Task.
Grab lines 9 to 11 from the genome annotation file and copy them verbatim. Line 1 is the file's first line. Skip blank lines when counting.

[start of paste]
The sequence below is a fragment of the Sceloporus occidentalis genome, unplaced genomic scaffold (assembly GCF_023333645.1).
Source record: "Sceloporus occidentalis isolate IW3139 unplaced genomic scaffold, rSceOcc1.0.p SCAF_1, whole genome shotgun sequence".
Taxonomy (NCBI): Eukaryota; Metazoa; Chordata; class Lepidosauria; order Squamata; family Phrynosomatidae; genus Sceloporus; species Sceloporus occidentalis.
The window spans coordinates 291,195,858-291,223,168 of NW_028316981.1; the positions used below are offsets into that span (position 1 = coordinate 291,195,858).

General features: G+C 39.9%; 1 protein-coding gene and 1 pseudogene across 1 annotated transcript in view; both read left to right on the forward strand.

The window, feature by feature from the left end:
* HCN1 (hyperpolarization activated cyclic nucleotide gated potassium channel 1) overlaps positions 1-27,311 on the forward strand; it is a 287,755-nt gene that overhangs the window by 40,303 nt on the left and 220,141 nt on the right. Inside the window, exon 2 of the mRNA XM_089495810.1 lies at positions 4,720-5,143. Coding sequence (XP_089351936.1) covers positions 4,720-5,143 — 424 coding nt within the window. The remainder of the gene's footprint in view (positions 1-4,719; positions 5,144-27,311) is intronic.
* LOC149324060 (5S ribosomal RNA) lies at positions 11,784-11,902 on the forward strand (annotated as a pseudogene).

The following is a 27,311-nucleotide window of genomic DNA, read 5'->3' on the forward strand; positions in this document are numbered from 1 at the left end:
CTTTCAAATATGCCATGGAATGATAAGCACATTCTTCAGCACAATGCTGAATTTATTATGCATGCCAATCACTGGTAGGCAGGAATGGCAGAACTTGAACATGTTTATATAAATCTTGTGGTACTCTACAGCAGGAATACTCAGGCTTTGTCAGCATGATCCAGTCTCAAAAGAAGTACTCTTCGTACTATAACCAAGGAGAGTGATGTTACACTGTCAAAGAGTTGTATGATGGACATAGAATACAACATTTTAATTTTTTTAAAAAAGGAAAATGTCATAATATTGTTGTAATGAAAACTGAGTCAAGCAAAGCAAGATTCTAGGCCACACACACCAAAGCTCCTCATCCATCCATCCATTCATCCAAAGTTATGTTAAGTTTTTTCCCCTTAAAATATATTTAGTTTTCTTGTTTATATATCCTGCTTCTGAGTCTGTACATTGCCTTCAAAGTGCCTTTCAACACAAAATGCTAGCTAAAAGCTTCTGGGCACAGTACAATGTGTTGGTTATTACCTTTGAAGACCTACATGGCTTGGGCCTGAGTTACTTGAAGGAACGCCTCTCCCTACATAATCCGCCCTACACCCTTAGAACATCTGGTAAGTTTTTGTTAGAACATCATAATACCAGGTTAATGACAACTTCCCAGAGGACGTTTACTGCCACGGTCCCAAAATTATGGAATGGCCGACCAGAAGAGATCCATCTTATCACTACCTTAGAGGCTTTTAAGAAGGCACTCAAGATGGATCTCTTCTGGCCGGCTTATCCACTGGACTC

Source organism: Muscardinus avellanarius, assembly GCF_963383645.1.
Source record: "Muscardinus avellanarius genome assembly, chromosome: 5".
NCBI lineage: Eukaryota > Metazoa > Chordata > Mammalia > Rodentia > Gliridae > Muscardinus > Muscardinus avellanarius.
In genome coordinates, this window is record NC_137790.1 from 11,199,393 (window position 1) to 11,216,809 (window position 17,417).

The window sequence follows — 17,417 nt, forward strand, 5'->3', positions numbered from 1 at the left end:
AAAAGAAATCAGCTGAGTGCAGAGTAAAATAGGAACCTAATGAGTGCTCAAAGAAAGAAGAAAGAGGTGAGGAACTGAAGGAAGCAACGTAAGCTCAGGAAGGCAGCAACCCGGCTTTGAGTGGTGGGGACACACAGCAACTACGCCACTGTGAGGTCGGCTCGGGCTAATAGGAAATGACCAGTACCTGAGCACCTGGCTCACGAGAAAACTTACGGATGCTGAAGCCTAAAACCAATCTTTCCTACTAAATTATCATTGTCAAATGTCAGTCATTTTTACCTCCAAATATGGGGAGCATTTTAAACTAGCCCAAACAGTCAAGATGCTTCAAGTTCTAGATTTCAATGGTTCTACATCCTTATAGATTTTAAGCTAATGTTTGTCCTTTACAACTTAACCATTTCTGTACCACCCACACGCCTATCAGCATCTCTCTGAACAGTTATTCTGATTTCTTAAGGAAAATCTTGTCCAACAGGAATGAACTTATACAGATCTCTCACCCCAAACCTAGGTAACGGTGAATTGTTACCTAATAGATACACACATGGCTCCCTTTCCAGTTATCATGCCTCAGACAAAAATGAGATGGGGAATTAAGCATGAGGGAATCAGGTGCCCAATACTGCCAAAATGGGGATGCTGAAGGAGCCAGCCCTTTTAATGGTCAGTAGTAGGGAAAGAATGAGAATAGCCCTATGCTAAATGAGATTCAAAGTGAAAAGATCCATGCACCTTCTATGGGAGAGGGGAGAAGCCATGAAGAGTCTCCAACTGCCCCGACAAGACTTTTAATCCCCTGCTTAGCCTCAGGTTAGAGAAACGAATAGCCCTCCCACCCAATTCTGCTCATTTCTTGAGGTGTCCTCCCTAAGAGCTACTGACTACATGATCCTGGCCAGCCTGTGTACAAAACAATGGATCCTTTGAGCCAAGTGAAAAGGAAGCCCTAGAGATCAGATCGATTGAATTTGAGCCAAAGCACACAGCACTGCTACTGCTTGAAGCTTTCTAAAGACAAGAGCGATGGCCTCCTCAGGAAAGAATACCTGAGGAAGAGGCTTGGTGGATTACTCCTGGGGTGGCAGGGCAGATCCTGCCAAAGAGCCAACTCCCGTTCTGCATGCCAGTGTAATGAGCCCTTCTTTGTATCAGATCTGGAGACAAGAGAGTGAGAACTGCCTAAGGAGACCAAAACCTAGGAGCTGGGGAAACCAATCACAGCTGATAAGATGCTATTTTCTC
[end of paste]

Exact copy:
The following is a 27,311-nucleotide window of genomic DNA, read 5'->3' on the forward strand; positions in this document are numbered from 1 at the left end:
CTTTCAAATATGCCATGGAATGATAAGCACATTCTTCAGCACAATGCTGAATTTATTATGCATGCCAATCACTGGTAGGCAGGAATGGCAGAACTTGAACATGTTTATATAAATCTTGTGGTACTCTACAGCAGGAATACTCAGGCTTTGTCAGCATGATCCAGTCTCAAAAGAAGTACTCTTCGTACTATAACCAAGGAGAGTGATGTTACACTGTCAAAGAGTTGTATGATGGACATAGAATACAACATTTTAATTTTTTTAAAAAAGGAAAATGTCATAATATTGTTGTAATGAAAACTGAGTCAAGCAAAGCAAGATTCTAGGCCACACACACCAAAGCTCCTCATCCATCCATCCATTCATCCAAAGTTATGTTAAGTTTTTTCCCCTTAAAATATATTTAGTTTTCTTGTTTATATATCCTGCTTCTGAGTCTGTACATTGCCTTCAAAGTGCCTTTCAACACAAAATGCTAGCTAAAAGCTTCTGGGCACAGTACAATGTGTTGGTTATTACCTTTGAAGACCTACATGGCTTGGGCCTGAGTTACTTGAAGGAACGCCTCTCCCTACATAATCCGCCCTACACCCTTAGAACATCTGGTAAGTTTTTGTTAGAACATCATAATACCAGGTTAATGACAACTTCCCAGAGGACGTTTACTGCCACGGTCCCAAAATTATGGAATGGCCGACCAGAAGAGATCCATCTTATCACTACCTTAGAGGCTTTTAAGAAGGCACTCAAGATGGATCTCTTCTGGCCGGCTTATCCACTGGACTC

Source organism: Muscardinus avellanarius, assembly GCF_963383645.1.